Who is Chris Mueller?
I am an experimental physicist with a Ph.D. in physics from the University of Florida. I currently reside in Mystic, CT, but I expect to be travelling for most of the rest of 2014 in order to finalize some papers associated with my Ph.D. and visit colleagues. My Ph.D. was finished in August of 2014, and a copy of my thesis can be obtained from my research page. My Ph.D. research, which is presented in that thesis, focused on laser physics and the science of precision measurement. I worked in these areas while taking part in an international scientific experiment known as the LIGO project.
The LIGO project operates a pair of kilometer scale interferometers in the United States. One in Livingston, LA and the other in Hanford, WA. The interferometers are capable of detecting changes in length thousands of times smaller than the width of a proton, which is the sensitivity necessary to detect passing gravitational waves. Gravitational waves are given off by massive objects, such as black holes and neutron stars, moving around in outer space. These waves travel to us unimpeded from far away objects and from times in our distant past. Direct detection of these waves will open up an entirely new method of studying the world beyond our solar system.
My research is in the science of precision measurement, the study of which allows us to detect the tiny length changes caused by a passing gravitational wave. Detection of these minute changes in length is accomplished using monochromatic light (laser light) in a Michelson interferometer to compare the length of the two arms to each other. This scheme has the advantage of rejecting many of the noises which are common to the two arms while being highly sensitive to the differential length changes between the two arms. The sensitivity of the LIGO interferometers is further enhanced by adding resonant optical cavities in the arms which ensure that the light bounces back and forth many times, increasing the effective length.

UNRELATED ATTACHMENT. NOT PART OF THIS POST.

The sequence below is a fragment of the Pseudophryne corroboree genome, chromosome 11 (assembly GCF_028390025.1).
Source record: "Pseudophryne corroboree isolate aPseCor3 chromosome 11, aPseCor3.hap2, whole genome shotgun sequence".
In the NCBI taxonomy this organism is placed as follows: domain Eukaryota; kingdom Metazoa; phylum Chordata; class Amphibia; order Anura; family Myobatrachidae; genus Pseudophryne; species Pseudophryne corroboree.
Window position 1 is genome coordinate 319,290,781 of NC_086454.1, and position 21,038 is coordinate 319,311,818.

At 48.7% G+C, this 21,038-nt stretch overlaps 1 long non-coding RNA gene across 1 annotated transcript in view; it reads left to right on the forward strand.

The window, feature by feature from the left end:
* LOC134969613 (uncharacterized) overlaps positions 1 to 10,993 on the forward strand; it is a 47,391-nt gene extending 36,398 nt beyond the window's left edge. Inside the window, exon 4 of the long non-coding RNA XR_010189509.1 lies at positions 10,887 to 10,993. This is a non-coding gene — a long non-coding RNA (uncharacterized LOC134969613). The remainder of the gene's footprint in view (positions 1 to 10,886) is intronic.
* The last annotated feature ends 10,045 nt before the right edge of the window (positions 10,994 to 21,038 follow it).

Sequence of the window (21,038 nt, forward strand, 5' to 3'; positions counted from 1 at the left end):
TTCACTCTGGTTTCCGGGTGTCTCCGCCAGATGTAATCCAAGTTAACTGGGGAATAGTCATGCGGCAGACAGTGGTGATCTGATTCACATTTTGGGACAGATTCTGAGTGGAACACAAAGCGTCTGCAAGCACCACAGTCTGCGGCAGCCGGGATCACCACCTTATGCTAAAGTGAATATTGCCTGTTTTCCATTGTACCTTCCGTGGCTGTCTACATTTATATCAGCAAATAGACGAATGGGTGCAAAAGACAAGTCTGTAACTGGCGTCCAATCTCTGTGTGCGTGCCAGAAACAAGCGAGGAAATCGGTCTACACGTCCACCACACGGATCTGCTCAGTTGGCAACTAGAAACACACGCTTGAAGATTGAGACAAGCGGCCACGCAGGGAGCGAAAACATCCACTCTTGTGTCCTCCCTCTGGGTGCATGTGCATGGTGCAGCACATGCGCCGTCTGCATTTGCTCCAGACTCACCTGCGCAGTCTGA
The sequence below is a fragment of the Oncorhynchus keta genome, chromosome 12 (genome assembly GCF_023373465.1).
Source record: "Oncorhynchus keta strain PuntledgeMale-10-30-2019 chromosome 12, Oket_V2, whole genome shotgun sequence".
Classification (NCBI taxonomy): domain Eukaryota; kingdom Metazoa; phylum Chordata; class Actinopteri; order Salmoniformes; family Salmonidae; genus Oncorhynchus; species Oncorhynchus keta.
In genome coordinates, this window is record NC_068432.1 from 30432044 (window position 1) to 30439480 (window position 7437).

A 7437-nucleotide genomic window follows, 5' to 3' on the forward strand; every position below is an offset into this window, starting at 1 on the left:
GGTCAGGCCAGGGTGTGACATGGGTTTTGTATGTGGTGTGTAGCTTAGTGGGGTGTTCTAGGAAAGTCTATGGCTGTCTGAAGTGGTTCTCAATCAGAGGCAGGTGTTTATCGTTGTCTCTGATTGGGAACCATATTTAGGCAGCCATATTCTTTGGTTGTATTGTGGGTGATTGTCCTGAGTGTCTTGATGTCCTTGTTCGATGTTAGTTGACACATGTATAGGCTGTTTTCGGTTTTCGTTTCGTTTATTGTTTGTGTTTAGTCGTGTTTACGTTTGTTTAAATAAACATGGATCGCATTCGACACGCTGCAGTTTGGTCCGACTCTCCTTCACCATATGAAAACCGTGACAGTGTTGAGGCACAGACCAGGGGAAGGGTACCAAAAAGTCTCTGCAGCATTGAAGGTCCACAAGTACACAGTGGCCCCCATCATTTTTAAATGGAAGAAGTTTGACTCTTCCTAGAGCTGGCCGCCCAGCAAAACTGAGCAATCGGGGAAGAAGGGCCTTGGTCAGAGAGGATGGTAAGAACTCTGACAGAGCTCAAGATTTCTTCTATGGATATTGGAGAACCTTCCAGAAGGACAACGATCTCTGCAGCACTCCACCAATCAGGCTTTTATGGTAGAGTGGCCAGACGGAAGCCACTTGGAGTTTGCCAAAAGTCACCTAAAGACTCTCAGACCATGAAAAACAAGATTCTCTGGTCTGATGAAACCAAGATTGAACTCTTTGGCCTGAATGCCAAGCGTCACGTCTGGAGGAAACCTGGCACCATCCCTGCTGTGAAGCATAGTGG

The difficulty with detection of length changes at the attometer level (that is 10-18 meters!) is that many physical processes which can normally be ignored in lower precision measurements must be mitigated with intricate scientific techniques to keep the mirrors from moving more than this on their own. Some examples of these displacement noises are; seismic motion of the ground caused by human and geologic activity, thermal motion of the molecules which make up the reflecting surface of the mirror, and thermal motion of the molecules in the structure which supports the mirror. In addition to these displacement noises, the process of measuring with light has inherent noises due to the fact that light is made up of discrete packets known as photons. At high frequencies the statistics of counting photons limits the sensitivity while at low frequencies the quantum back action effect of photons transferring momentum to the mirrors is the limiting factor.